A massive fire in Itoigawa, Japan, started yesterday morning at a ramen shop. Fanned by winds gusting to 35 miles an hour, the fire spread to 140 buildings and took 10 hours to control, according to news reports. An evacuation advisory was issued to more than 740 people among 360 homes identified as high risk. Fortunately, only two minor injuries have been reported.
While the cause of the fire is yet to be determined, we know that wind-driven fires can spread extremely fast and pose a significant threat to people and property. A fire that occurred in Cambridge, Massachusetts, a few weeks ago, was also propelled by wind, damaging 16 buildings and displaced 125 people.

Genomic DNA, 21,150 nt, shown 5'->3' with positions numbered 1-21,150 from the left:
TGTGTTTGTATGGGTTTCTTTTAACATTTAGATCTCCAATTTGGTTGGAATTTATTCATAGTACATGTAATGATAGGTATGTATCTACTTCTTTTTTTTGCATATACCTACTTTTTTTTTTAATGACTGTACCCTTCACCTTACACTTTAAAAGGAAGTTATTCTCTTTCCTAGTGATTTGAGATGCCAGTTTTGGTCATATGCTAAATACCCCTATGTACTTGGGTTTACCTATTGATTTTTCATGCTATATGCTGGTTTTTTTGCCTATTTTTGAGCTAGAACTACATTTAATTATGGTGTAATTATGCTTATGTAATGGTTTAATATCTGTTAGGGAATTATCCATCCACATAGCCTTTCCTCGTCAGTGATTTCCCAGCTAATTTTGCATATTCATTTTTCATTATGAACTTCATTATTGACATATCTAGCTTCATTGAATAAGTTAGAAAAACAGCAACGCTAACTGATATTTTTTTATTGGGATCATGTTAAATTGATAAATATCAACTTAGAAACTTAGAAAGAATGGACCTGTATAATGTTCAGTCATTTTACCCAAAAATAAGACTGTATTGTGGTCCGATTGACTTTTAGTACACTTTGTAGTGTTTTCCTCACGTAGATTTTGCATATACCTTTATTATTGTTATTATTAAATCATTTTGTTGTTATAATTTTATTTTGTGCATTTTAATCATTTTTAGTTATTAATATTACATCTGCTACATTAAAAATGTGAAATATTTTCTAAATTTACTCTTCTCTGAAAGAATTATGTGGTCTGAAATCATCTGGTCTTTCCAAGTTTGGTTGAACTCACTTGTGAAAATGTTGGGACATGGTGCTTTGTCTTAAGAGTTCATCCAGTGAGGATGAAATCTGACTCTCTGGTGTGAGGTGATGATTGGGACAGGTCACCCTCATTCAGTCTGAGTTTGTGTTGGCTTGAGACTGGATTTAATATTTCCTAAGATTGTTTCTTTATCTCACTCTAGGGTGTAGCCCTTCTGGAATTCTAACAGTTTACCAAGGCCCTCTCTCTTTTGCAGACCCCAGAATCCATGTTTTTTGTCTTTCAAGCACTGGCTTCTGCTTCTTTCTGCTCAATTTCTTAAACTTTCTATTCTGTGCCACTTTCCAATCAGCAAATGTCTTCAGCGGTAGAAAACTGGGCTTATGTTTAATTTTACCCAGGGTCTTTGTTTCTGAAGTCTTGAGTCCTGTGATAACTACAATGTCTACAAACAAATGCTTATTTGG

Sadly, the conditions for a conflagration are still present in many of the world’s older cities. Combustible construction, congested neighborhoods, aging electrical systems, poor fire prevention practices, inadequate water supplies, and limited fire apparatus access are a recipe for disaster. Since 1896, NFPA’s codes and standards, combined with our research, training and public education resources, have focused on ways to prevent these tragic events.
A report from the Fire Protection Research Foundation, Firefighter Tactics Under Wind-Driven Conditions, addresses appropriate tactical options for fire departments operating under wind-driven conditions.